Does this mean that all the routers in a given topology should have different values of area or just one i.e. area 0?


By default OSPF use a single area but when you have a large network and you want some network segmentation, you can use a multi area network. In General multi area is not used in small environments.

When you have a large environment, a multi area network reduces processing overhead. It requires a hierarchical design, and has a main area called backbone area which must be area 0. Additionally all other area needs to be connected to the backbone area.

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  • So basically I am asked to draw a topology in which 5 routers are interlinked and configured on multi area OSPF. Will I do it like this that I will keep one router at the center and place all 4 routers around it. I'll give the center one area 0 and the rest 1,2,3? May 17 '19 at 9:43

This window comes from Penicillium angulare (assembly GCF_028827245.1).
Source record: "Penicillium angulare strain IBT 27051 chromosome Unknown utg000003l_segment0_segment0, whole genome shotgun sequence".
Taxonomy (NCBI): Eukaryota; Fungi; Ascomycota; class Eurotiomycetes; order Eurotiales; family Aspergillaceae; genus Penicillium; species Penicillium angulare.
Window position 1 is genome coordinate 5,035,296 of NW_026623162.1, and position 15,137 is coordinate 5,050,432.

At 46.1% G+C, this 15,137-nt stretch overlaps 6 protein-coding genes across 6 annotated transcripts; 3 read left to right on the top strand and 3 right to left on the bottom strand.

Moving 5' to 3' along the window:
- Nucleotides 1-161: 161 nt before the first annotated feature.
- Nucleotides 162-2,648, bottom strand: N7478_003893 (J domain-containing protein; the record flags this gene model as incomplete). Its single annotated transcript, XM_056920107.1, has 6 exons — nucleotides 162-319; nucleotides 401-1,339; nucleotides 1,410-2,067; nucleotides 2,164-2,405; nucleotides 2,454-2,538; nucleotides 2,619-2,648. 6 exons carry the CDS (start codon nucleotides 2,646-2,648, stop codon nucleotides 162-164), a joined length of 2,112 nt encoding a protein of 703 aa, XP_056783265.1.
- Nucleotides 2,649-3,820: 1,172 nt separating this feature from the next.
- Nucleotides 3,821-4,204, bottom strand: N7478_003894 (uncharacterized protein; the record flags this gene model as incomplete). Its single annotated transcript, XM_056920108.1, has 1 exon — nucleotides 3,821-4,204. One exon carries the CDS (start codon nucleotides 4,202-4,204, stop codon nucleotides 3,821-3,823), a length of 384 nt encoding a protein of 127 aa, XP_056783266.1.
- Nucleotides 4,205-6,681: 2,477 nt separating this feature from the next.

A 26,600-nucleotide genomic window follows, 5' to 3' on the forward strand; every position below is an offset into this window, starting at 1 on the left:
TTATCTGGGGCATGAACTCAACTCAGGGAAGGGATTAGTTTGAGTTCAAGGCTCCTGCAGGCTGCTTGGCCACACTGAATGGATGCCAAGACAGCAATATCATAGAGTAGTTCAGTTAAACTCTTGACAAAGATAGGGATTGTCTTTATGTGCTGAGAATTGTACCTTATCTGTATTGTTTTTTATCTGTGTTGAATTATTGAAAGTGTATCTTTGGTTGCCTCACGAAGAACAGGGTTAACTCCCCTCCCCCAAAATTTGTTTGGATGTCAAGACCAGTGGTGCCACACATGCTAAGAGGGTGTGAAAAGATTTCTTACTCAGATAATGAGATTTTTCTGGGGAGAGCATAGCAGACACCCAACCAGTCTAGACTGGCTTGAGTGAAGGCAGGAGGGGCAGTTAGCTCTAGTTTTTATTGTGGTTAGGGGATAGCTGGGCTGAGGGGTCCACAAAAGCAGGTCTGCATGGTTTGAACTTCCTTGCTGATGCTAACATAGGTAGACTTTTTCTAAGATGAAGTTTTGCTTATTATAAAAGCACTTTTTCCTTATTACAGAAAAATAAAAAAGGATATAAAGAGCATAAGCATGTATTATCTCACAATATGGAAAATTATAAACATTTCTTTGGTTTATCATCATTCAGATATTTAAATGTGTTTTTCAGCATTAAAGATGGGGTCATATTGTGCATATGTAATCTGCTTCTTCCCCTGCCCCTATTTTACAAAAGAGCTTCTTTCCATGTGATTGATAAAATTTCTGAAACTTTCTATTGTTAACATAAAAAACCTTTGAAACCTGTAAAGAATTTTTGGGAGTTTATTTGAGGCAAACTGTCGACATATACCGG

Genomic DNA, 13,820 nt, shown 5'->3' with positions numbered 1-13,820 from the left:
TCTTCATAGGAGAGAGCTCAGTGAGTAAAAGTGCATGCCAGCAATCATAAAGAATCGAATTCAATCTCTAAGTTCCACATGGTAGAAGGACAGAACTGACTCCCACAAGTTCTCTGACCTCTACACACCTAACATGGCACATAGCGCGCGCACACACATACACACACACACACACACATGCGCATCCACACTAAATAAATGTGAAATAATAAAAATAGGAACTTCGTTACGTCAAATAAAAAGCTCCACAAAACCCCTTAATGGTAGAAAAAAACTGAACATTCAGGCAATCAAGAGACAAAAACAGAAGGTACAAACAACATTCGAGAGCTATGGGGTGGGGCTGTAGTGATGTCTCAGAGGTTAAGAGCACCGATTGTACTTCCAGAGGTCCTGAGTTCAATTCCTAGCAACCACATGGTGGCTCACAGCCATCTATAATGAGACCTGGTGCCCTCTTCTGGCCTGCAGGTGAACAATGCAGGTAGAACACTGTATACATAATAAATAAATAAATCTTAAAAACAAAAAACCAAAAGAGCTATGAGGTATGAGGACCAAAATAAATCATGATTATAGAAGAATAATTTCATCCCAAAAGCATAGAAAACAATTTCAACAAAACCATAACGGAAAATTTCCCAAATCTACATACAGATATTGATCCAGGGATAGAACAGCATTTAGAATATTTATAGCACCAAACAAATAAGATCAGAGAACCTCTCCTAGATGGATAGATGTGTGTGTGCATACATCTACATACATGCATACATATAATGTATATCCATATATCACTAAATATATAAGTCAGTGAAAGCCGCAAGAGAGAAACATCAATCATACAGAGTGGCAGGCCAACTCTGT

• 1
    It does not mean, one should be in center. But Your area '0' should be able to talk to all areas directly. Other hand your all areas should be connected to area '0' Please refer link google.com/…:
    – infra
    May 17 '19 at 9:46
  • but these pictures don't show that how will I connect one router to other 4? May 17 '19 at 9:51
  • There may be more than one possible ways, what we need to do is, area '0' directly contact other areas. Please refer link which is posted in answer. it has separate topology and you can any number of areas by extending that topology
    – infra
    May 17 '19 at 9:55

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